Hackers Steal 900 GB of Cellebrite Data Stolen
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Hackers Steal 900 GB of Cellebrite Data Stolen. Cellebrite is one of the most popular companies in the mobile phone hacking industry.

According to Motherboard, 900GB of stolen data comprises customer information, databases, and a vast amount of technical data regarding Cellebrite’s products.

The latest breach is another addition to the growing trend of hackers taking matters in their own hands to steal information from companies specialised in surveillance or hacking technologies.

Cellebrite, an Israeli company, specializes in the production of laptop-sized devices called Universal Forensic Extraction Device (UFED). The device helps to capture data from thousands of different models of mobile phones. Its capabilities allow it to extract data such as SMS messages, emails, call logs, and much more, as long as the UFED user is in physical possession of the phone.

Cellebrite’s client’s list includes US federal and state law enforcement. While the hacked data reveals it’s being used by authoritarian regimes in Russia, the United Arab Emirates, and Turkey.

The hacker managed to hack partial data from servers related to Cellebrite’s website. According to Motherboard, the stolen data includes usernames and passwords for logging into Cellebrite databases connected to the company’s my.cellebrite domain. These details are used by customers to gain access to new software versions available on a section of the site. Apart from this the data also contains evidence files from seized mobile phones and logs from Cellebrite devices.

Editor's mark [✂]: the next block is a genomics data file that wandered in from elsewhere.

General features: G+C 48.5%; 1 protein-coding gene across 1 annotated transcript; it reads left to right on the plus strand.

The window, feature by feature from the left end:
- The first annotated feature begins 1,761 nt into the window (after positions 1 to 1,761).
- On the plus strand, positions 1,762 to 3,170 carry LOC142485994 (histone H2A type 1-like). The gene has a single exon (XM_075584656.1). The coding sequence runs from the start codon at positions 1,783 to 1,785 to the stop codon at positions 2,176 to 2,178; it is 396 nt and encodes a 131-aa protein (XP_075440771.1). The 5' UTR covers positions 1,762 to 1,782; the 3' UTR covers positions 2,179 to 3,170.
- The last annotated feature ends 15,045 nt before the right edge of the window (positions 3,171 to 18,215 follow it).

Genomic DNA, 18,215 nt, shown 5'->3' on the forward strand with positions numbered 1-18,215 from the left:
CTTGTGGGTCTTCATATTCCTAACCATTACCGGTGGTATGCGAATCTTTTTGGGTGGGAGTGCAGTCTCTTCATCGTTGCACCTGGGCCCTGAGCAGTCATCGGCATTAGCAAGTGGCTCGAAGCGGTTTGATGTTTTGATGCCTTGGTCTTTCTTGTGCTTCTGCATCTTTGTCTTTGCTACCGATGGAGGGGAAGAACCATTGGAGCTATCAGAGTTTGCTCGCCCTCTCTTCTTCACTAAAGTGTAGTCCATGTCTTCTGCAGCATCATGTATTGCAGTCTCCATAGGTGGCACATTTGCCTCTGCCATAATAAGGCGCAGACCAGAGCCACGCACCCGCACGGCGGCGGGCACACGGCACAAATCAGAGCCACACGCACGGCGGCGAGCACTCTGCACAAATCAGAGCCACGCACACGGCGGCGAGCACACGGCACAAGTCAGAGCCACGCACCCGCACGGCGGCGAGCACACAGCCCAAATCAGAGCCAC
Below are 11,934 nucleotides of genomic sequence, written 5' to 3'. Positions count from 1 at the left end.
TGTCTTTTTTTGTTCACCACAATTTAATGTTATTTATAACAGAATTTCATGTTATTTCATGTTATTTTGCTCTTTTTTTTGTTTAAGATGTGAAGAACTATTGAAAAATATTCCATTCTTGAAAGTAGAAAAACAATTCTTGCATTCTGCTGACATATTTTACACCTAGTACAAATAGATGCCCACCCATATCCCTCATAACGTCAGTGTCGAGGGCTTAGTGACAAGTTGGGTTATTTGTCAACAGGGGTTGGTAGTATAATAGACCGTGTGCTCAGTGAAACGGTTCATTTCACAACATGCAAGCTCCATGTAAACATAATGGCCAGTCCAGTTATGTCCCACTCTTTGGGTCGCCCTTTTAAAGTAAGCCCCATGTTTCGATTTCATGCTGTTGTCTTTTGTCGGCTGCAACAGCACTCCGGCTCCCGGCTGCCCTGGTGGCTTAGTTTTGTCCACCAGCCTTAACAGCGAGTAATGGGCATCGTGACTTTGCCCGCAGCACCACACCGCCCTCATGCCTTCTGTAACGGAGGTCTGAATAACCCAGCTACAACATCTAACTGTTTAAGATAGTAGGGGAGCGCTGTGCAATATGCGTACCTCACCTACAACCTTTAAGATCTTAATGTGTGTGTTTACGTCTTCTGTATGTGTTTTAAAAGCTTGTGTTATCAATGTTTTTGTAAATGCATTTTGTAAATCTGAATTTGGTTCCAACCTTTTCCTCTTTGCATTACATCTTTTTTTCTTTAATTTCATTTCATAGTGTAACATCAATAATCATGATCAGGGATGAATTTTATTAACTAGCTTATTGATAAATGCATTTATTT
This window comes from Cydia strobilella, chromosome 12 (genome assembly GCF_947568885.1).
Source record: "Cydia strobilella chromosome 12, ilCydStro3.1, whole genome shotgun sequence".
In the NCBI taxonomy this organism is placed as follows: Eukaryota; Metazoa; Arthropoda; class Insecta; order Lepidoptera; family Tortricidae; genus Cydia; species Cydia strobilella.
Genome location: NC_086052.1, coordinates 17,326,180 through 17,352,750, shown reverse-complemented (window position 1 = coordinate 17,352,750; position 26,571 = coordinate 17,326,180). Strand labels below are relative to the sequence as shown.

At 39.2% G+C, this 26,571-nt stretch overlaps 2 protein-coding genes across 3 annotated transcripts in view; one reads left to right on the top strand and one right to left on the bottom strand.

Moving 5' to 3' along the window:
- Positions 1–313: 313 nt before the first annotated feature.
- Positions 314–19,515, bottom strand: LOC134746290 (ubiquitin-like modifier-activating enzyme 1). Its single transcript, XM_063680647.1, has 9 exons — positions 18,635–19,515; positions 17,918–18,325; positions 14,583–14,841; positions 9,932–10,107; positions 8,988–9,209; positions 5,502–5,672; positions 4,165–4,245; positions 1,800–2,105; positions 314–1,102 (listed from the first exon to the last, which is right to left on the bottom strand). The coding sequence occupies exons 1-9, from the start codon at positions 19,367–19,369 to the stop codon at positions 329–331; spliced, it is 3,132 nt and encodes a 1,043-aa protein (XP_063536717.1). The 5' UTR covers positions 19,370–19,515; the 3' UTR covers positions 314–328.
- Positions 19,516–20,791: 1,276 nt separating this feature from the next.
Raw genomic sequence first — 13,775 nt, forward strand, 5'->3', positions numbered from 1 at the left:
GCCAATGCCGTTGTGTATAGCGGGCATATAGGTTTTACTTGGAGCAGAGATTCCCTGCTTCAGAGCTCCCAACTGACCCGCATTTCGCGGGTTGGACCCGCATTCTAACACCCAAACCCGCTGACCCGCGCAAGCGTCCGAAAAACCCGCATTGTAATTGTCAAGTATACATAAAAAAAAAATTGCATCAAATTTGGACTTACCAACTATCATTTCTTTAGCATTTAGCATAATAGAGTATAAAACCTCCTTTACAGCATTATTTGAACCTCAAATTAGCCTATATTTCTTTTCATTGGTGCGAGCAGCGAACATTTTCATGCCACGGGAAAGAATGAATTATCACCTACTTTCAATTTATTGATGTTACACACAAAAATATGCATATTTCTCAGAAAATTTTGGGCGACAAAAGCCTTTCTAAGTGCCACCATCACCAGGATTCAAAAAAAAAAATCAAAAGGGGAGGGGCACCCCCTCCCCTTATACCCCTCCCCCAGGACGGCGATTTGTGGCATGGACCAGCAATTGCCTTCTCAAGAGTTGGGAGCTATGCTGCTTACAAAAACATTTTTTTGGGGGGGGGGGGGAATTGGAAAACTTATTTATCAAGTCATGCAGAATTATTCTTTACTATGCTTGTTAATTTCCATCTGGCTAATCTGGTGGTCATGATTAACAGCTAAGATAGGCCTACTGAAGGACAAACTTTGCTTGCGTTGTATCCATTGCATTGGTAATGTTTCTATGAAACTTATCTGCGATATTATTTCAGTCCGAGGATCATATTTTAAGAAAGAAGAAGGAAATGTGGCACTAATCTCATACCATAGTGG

The timestamps on some of the files with the hacker reveal the data may have been pulled from Cellebrite servers last year.

Earlier on Thursday after Motherboard informed it of the breach, the company said, “Cellebrite recently experienced unauthorized access to an external web server. The company is conducting an investigation to determine the extent of the breach. The impacted server included a legacy database backup of my.Cellebrite, the company’s end-user license management system. The company had previously migrated to a new user accounts system. Presently, it is known that the information accessed includes basic contact information of users registered for alerts or notifications on Cellebrite products and hashed passwords for users who have not yet migrated to the new system,”

The company has advised its customers to change passwords, as it continues to assist relevant authorities in their investigation. The hacker claims to have traded among a select few in IRC chat rooms. He clearly showed disrespect towards the recent changes in surveillance legislation.

This is not the first time the hacker, dubbed “PhineasFisher”, earlier in 2014 publicly released 40GB of data from surveillance company Gamma International. Later in 2015, the hacker managed to breach into Hacking Team an Italian company and published a trove of emails and other internal documents from the company.

While in the case of Callibrite, the hacker has not dumped the files online for anyone to download. Though there are similarities especially considering the hacker’s vigilante motivation.

The hacker told Motherboard, “I can’t say too much about what has been done. It’s one thing to slap them, it’s a very different thing to take pictures of [their] balls hanging out.”

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